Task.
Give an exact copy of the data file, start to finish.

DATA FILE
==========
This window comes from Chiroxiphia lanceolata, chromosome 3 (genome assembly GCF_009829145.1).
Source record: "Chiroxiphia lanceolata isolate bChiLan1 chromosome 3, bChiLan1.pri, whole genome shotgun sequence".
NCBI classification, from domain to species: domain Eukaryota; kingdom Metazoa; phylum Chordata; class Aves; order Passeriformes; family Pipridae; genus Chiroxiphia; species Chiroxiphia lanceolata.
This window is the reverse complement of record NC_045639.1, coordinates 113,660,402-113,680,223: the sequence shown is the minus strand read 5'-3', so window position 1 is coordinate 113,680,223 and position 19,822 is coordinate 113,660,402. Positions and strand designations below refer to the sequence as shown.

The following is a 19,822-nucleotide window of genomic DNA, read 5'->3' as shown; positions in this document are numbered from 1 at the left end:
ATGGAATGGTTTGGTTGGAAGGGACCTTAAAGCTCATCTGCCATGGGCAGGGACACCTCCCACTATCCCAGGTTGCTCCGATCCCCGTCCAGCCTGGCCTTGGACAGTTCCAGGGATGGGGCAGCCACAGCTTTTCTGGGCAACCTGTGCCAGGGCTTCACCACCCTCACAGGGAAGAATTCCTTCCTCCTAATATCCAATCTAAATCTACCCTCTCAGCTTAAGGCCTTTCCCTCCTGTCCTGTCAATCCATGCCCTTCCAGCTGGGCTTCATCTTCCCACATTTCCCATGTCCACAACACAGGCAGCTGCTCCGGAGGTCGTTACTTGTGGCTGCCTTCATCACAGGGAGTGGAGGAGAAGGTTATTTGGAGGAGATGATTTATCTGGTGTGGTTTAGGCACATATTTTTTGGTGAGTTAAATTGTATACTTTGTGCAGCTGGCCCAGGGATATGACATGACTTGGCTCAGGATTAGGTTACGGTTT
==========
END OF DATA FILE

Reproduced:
This window comes from Chiroxiphia lanceolata, chromosome 3 (genome assembly GCF_009829145.1).
Source record: "Chiroxiphia lanceolata isolate bChiLan1 chromosome 3, bChiLan1.pri, whole genome shotgun sequence".
NCBI classification, from domain to species: domain Eukaryota; kingdom Metazoa; phylum Chordata; class Aves; order Passeriformes; family Pipridae; genus Chiroxiphia; species Chiroxiphia lanceolata.
This window is the reverse complement of record NC_045639.1, coordinates 113,660,402-113,680,223: the sequence shown is the minus strand read 5'-3', so window position 1 is coordinate 113,680,223 and position 19,822 is coordinate 113,660,402. Positions and strand designations below refer to the sequence as shown.

The following is a 19,822-nucleotide window of genomic DNA, read 5'->3' as shown; positions in this document are numbered from 1 at the left end:
ATGGAATGGTTTGGTTGGAAGGGACCTTAAAGCTCATCTGCCATGGGCAGGGACACCTCCCACTATCCCAGGTTGCTCCGATCCCCGTCCAGCCTGGCCTTGGACAGTTCCAGGGATGGGGCAGCCACAGCTTTTCTGGGCAACCTGTGCCAGGGCTTCACCACCCTCACAGGGAAGAATTCCTTCCTCCTAATATCCAATCTAAATCTACCCTCTCAGCTTAAGGCCTTTCCCTCCTGTCCTGTCAATCCATGCCCTTCCAGCTGGGCTTCATCTTCCCACATTTCCCATGTCCACAACACAGGCAGCTGCTCCGGAGGTCGTTACTTGTGGCTGCCTTCATCACAGGGAGTGGAGGAGAAGGTTATTTGGAGGAGATGATTTATCTGGTGTGGTTTAGGCACATATTTTTTGGTGAGTTAAATTGTATACTTTGTGCAGCTGGCCCAGGGATATGACATGACTTGGCTCAGGATTAGGTTACGGTTT